Don became a member of the Cowboy Artists of America in 1994 and remained so until his death in 2019. This particular piece debuted at the 36th Annual CAA Show & Sale in 2001 at the Phoenix Art Museum and was subsequently exhibited at the Quest Artist of Distinction 2014 Exhibition at the Eiteljorg Museum in Indianapolis.
Grandson of Geronimo
Artist: Don Crowley, CA (1926 -2019)Description: Tempura | Image Size: 12”h x 9”w; Framed Size: 18”h x 15”w
This modern day portrait of the descendant of one of the most famous Apache chiefs, Geronimo, shows Crowley’s ability to capture a man’s personality as well as his likeness. He shows his subject wearing full ceremonial regalia and an impressive eagle feather headdress. Clearly the subject is mounted on a horse, the details of which are minimal, permitted the artist to concentrate solely on the figure. A bright pink shirt contrasts effectively with a white, fringed leather jacket. The juxtaposition of traditional items such as the headdress and more modern attire, such as the shirt and jacket, effectively bring together the historic and contemporary. Crowley executed a similar oil painting of this same individual wearing the same clothing but with a different headdress and titled it “The Grand Marshall” which sold not that long ago at the Scottsdale Art Auction in 2012.
Black Powder Primer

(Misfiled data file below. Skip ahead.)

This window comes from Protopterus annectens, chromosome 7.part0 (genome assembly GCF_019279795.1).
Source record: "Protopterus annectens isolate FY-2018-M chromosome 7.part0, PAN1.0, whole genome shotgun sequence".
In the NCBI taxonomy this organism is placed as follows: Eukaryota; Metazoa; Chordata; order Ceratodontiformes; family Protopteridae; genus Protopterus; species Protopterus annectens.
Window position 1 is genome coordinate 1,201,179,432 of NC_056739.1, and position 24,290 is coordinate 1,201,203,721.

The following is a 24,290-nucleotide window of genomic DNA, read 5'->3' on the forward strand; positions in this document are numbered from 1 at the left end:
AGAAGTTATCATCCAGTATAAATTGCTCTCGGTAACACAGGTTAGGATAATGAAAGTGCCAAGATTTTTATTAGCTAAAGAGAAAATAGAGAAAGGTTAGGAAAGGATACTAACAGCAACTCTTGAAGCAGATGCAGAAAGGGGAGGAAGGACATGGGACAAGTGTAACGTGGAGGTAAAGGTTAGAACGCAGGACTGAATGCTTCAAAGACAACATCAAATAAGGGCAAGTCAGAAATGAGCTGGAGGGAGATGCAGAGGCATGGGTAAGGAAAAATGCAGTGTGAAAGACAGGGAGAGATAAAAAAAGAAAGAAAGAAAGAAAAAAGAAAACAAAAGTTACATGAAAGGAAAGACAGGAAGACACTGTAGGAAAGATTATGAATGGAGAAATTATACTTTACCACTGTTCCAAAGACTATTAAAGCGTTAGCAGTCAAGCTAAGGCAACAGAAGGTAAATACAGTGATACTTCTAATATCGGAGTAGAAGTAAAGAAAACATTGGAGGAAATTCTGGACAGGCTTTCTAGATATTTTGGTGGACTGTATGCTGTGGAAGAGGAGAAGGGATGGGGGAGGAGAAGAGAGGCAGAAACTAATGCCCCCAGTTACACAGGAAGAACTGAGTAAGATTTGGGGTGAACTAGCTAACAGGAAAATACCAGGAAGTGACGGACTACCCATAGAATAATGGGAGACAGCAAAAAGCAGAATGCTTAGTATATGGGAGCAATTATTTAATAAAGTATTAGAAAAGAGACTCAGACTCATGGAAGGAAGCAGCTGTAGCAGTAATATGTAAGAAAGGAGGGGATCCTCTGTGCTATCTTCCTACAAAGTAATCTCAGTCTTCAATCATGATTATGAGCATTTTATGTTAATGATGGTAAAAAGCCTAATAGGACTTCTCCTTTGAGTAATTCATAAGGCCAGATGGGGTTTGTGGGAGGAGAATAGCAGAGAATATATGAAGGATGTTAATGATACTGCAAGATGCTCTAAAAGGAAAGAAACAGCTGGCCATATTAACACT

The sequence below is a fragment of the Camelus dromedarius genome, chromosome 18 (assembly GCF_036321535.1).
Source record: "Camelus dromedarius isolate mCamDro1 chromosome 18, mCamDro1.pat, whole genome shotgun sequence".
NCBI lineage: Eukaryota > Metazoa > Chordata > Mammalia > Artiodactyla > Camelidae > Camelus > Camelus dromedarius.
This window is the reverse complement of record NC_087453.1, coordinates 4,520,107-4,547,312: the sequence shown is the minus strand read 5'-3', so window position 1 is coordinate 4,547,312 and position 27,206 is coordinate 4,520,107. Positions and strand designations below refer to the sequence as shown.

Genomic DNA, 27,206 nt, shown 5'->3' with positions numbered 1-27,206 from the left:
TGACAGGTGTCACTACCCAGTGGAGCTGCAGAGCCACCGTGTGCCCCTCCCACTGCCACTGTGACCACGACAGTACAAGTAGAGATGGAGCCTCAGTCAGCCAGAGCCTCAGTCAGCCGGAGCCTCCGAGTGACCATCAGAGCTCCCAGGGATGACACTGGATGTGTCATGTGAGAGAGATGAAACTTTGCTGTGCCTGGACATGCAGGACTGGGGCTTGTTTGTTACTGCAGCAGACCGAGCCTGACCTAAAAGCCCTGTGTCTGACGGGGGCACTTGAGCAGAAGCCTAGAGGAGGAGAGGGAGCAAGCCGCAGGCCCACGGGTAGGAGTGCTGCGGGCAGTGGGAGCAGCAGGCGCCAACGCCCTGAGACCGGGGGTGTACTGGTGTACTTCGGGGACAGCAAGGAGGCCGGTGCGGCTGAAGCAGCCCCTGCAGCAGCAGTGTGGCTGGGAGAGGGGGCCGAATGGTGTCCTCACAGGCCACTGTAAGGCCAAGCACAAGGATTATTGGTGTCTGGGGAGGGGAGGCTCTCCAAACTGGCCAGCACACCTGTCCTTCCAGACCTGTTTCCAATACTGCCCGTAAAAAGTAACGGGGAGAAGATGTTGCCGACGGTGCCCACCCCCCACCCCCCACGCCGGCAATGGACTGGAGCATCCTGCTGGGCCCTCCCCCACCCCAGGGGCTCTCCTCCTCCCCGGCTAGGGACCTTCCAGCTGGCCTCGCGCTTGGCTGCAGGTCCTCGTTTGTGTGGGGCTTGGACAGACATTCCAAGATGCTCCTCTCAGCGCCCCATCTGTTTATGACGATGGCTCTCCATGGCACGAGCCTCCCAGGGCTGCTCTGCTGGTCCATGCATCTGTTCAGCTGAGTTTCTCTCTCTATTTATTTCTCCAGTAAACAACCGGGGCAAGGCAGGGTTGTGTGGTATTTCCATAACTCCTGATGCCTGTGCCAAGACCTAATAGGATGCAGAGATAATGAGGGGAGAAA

Artist: Don Crowley, CA (1926 -2019)Description: Pencil on Paper (2005) | Image Size: 23” h x 29” w; Framed Size: 28 1/8”h x 34 1/8”w
Emeritus Member of the Cowboy Artists of America Don Crowley occasionally ventures into non-Native American subjects. In this pencil drawing he shows a man preparing to fire a black powder rifle. The man is shown in profile and dressed in buckskins with a hat pulled low on his head. He is loading the powder into the rifle and a small powder keg hangs from his shoulder. Since the man’s face is hidden, we are drawn to the details of clothing, the rifle, and what appears to be a low, split rail fence with a wagon wheel leaning against it. Whether this is a scene from a historical period, or a modern day revisiting of that era, Crowley has captured it with his characteristic precision.
Mandan with Buffalo Totem
Artist: Don Crowley, CA (1926 -2019)Description: Oil (2001) | Image Size: 40”h x 30”w; Framed Size: 49 7/8”h x 39 7/8”w
Reminiscent of paintings done by such explorer artists as Karl Bodmer and George Catlin, this historic period piece by Don Crowley is characteristic of his style and approach. He effectively gives his subject a gravity and seriousness appropriate for someone bearing an item of great power and significance, the buffalo skull. The Mandan, like all Plains Indian tribes, were largely dependent upon buffalo for food, clothing, housing and tools. Accordingly, they treated the animals with great respect. In this painting, Crowley focuses all of the viewer’s attention on the figure wearing a buffalo robe and holding a skull and presents him against a flat, vacant background.
This piece made its debut at the 36th Annual Cowboy Artists of America Exhibition & Sale in 2001 at the Phoenix Art Museum. It was subsequently exhibited at the Quest Artist of Distinction 2014 Exhibition at the Eiteljorg Museum in Indianapolis, Indiana.
The Butterfly Saddle
Artist: Don Crowley, CA (1926 -2019)Description: Watercolor (1975) | Image Size: 11”h x 14”w; Framed Size: 23”h x 27”w